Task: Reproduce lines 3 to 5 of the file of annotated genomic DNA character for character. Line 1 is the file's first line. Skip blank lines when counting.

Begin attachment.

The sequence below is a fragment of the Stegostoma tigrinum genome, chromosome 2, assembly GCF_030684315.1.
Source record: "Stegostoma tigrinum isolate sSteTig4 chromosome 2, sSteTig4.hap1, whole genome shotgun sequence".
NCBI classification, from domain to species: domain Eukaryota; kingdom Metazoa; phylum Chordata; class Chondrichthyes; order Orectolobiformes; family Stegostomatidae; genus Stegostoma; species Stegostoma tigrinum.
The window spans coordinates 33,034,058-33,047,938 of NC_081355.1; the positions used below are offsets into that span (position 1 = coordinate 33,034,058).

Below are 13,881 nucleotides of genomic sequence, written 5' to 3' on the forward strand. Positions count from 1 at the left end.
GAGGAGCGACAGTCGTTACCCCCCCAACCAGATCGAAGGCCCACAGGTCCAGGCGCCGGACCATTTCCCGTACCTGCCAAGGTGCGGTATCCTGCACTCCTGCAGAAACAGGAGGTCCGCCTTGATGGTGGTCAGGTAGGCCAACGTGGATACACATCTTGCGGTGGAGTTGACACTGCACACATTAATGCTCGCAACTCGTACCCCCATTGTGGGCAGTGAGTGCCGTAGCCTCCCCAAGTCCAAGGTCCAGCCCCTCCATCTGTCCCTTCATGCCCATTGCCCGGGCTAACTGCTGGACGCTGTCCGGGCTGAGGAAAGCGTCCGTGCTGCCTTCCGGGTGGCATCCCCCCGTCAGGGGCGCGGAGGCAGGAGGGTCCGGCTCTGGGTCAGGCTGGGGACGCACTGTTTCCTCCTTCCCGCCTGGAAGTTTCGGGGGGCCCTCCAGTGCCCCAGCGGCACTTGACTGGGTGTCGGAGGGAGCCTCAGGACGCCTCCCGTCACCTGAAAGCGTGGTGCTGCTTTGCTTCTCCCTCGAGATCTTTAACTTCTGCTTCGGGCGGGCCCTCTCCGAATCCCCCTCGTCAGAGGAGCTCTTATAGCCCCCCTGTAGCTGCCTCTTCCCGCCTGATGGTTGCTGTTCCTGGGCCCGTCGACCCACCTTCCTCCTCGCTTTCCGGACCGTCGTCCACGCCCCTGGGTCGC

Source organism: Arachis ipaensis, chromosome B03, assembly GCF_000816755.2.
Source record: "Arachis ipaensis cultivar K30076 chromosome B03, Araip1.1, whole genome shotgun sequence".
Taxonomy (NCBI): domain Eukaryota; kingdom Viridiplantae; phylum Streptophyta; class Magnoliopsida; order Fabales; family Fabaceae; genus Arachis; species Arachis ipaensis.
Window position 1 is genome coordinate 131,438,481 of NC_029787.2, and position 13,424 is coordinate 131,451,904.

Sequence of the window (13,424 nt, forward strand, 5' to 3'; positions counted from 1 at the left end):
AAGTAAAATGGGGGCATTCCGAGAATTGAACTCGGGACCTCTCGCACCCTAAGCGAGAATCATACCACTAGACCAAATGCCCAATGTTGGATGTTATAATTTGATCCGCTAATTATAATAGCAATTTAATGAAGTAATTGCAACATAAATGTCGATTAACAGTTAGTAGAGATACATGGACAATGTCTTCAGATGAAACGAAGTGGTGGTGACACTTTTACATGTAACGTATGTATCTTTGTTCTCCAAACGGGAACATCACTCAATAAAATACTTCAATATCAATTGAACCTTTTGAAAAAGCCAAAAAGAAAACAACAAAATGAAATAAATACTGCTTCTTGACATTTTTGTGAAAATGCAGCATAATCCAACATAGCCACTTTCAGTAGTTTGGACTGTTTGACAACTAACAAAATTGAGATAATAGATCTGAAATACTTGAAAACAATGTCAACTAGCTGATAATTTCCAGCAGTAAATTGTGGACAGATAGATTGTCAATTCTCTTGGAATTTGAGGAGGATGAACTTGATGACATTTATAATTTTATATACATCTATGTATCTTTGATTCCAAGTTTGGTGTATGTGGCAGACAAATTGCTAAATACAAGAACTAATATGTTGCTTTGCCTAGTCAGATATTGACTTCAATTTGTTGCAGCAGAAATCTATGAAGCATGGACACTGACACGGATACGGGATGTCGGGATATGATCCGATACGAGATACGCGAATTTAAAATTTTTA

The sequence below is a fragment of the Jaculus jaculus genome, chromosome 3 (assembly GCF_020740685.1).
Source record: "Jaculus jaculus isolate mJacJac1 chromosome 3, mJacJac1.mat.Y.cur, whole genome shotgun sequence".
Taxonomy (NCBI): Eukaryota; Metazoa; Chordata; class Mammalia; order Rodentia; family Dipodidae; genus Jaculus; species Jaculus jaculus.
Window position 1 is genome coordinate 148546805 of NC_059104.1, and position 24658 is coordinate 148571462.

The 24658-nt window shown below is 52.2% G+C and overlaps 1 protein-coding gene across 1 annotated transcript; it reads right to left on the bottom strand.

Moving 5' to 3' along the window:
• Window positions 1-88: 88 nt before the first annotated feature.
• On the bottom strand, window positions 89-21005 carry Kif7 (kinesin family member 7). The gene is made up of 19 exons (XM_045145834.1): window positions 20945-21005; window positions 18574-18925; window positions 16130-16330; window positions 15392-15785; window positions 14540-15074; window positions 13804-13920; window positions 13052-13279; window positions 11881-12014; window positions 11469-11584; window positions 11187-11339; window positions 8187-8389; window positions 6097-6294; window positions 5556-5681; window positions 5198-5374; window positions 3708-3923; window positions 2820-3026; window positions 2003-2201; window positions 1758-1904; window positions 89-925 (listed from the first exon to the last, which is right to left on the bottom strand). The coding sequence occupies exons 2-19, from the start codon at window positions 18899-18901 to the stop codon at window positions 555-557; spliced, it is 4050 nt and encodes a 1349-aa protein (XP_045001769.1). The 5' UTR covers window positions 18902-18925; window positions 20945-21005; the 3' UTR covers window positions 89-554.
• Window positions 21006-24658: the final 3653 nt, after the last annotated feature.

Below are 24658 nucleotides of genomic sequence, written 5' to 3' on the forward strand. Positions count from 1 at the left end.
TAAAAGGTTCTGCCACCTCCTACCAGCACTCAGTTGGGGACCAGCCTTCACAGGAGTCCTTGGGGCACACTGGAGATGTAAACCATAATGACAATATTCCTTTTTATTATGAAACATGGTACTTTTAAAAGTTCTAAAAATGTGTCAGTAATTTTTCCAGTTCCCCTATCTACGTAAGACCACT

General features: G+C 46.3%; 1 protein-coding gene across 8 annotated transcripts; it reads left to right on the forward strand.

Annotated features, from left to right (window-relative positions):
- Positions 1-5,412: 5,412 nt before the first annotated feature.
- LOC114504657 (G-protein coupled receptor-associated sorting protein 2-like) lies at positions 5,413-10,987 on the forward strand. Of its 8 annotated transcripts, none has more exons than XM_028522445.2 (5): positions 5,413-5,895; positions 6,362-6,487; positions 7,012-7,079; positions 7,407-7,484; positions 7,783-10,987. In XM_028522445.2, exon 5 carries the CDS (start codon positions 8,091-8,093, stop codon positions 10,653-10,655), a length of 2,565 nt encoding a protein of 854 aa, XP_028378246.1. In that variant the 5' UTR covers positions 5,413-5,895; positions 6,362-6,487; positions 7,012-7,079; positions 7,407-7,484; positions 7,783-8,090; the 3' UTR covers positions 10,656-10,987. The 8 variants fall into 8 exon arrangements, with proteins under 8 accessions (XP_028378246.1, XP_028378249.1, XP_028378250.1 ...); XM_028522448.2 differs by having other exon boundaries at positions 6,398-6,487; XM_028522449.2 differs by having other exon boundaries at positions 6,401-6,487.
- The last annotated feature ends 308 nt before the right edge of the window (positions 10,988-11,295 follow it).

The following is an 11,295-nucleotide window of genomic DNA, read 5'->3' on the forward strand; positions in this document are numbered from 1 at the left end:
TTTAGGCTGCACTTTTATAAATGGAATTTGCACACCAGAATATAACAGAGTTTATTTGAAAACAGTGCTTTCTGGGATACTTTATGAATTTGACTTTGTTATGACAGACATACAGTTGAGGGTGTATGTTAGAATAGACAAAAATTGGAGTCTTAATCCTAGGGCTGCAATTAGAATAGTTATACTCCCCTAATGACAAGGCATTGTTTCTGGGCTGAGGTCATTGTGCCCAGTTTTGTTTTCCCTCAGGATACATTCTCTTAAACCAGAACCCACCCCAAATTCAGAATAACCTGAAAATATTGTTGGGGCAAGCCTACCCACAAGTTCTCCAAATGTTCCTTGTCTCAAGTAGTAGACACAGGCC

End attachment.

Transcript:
NCBI classification, from domain to species: domain Eukaryota; kingdom Metazoa; phylum Chordata; class Chondrichthyes; order Orectolobiformes; family Stegostomatidae; genus Stegostoma; species Stegostoma tigrinum.
The window spans coordinates 33,034,058-33,047,938 of NC_081355.1; the positions used below are offsets into that span (position 1 = coordinate 33,034,058).

Below are 13,881 nucleotides of genomic sequence, written 5' to 3' on the forward strand. Positions count from 1 at the left end.